Chesapeake & Potomac Telephone Co. of Maryland announced yesterday that President and Chief Executive J. Henry Butta will retire Sept. 1, after a 44-year career with the company and 12 years as its chief, during which he also became known as a civic leader and a close associate of Gov. William Donald Schaefer.
Mr. Butta, 63, who said he has been thinking about leaving for more than a year, announced his decision to the company's board of directors June 21, a week before the public announcement.
"I've been thinking about it for a year and a half," Mr. Butta said. "I stayed because we had some important issues on our plate. CEOs shouldn't stay forever. This is a good time to go."
Mr. Butta has been at least as well known for his civic activities as his work at C&P.;
He said he will not retire from his wide-ranging civic commitments, which include the chairmanship of the state Higher Education Commission and the Governor's Employment and Training Council. He said he has talked to the governor about joining the state government.
"I've made no decision on that, and neither has the governor," Mr. Butta said. "He has talked to me about the possibility of doing some things, but we're still chatting."
Mr. Schaefer said, "I'd really like him to come with us. I can't see him not being involved in public service."
Civic and business leaders praised Mr. Butta as a Horatio Alger success story and as a public citizen who used his post atop the state's telephone company to help the community on projects as diverse as raising money to help poor people insulate their homes and lobbying the National Football League to award an expansion franchise to Baltimore.
"He worked his way from the bottom to the top," said Jerome W. Geckle, former chief executive of PHH Corp. and a friend of Mr. Butta's dating back to their time at Loyola High School. "He never went to college. He went to the school of hard knocks. He had common sense."
Mr. Butta's replacement will be Frederick D. D'Alessio, currently vice president of operations and engineering for the network services division of Bell Atlantic Corp., C&P;'s parent company.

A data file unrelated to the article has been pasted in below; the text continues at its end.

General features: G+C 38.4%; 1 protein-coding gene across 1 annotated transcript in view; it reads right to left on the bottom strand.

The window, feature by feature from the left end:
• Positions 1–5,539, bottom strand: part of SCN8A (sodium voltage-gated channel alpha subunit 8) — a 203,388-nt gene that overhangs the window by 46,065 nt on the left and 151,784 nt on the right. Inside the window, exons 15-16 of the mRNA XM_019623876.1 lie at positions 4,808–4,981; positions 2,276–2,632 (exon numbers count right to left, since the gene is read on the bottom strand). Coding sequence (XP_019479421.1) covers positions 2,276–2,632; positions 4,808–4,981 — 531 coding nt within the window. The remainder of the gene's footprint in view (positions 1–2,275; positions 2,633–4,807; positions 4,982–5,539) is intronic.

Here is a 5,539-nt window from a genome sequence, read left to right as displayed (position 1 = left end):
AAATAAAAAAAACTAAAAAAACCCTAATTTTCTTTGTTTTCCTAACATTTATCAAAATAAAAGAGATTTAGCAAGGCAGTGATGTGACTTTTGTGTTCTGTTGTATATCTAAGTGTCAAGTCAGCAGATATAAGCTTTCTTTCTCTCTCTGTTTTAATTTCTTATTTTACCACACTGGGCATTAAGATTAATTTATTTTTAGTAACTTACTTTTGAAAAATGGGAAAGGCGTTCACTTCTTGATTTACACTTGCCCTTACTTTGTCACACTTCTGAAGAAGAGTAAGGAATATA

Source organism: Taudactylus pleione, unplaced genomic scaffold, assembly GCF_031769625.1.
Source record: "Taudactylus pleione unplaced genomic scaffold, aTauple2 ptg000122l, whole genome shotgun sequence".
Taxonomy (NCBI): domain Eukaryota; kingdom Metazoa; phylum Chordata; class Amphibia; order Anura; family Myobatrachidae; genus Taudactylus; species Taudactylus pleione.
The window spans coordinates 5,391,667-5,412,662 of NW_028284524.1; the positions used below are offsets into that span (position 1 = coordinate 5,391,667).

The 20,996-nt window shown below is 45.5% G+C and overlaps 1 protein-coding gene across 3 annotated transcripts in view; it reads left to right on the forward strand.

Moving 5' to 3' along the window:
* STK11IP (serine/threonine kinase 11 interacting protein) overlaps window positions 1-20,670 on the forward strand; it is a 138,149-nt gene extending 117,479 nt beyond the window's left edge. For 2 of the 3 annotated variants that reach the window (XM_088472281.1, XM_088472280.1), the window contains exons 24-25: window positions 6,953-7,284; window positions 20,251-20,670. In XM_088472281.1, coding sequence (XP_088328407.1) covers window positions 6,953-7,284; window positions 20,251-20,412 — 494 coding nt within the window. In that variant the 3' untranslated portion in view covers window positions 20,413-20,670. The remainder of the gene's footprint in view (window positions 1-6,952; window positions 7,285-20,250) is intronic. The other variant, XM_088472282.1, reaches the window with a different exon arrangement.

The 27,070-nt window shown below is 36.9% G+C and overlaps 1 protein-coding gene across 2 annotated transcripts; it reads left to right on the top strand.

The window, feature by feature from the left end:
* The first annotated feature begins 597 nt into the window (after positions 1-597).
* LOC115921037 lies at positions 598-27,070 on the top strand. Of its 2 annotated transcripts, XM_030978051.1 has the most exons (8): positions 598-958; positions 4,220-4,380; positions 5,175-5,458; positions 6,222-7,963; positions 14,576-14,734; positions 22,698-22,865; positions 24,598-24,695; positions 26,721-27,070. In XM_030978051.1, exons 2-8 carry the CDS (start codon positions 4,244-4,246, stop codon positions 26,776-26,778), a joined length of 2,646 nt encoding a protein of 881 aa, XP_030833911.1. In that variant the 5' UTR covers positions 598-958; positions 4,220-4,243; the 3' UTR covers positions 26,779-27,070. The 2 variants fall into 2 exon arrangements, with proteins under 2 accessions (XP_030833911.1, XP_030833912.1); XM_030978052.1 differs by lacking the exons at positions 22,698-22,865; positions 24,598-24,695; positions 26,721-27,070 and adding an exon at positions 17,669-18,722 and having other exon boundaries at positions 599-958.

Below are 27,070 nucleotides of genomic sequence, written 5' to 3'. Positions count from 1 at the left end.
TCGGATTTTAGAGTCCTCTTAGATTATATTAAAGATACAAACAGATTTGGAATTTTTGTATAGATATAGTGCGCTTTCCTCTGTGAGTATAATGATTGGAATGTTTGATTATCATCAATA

Mr. D'Alessio joined New Jersey Bell in 1971 and has an engineering degree, along with a master's in business administration from Rutgers University.
Mr. Butta came to the phone company in 1947 and was a lineman and phone installer before entering management in 1953. He became vice president in 1979 -- at the time, vice president was the highest-ranking C&P; job in the state, since the company is based in Washington -- and soon thereafter met Mr. Schaefer, then mayor of Baltimore.
Mr. Butta soon became a leader of an effort called Blue Chip-In, in which corporate leaders helped raise money at the mayor's request for causes imperiled by government budget cuts, Mr. Butta said.
"That's how I got to know the governor, and the relationship just grew," he said. Mr. Butta was appointed by Mayor Schaefer to the chairmanship of the Corporate Stadium Task Force, which recommended building a new stadium complex at Camden Yards.
Camden Yards was later chosen, despite other recommendations that the stadium be built in Lansdowne, said Herbert J. Belgrad, chairman of the Maryland Stadium Authority.
The relationship between the businessman and the politician continued to flourish as Mr. Schaefer tapped Mr. Butta to direct his transition team after he was elected governor in 1986. The higher education post and the chairmanship of the job training council followed.
"It basically was because [Schaefer] trusted him," Mr. Geckle said. "He never went public with anything, and he never took credit for anything."
Mr. Butta also has served as chairman of the Board of Governors of the National Aquarium, and as a director of groups ranging from the Baltimore Symphony Orchestra and the Baltimore Area Convention and Visitors Association to the University of Maryland Medical System and the Baltimore chapter of the American Red Cross.
"His position [at C&P;] enabled him to get a lot more done," said H. Victor Rieger, executive vice president of Signet Bank/Maryland, where Mr. Butta is a member of the board. But he added that "Hank is self-motivated. He used his power well. . . . He'll still command attention."
Mr. Butta became president of C&P; Telephone of Maryland when C&P; reorganized its management ranks and was named chief executive officer in 1989. But he said the reorganization changed his title without changing his duties much.
Mr. Butta said he delayed his retirement as long as he did because C&P; was trying to persuade the state Public Service Commission to give it the right to charge free-market prices for services where the company has competition, such as telephone directories and toll-free 800-number service.
The state agreed in September, and C&P;, in exchange, agreed to freeze rates for two years on basic phone service in the state, where the company has a monopoly.
"We're doing better in the competitive marketplace," Mr. Butta said.
C&P; spokeswoman Jeanine Smetana said Mr. Butta's departure isn't linked to the computer failure Wednesday that disrupted phone service to 5 million C&P; customers for several hours. "He had already announced it to key people" before the computer failure, Ms. Smetana said. "He's had far too long and too successful a career here for Wednesday to be a factor."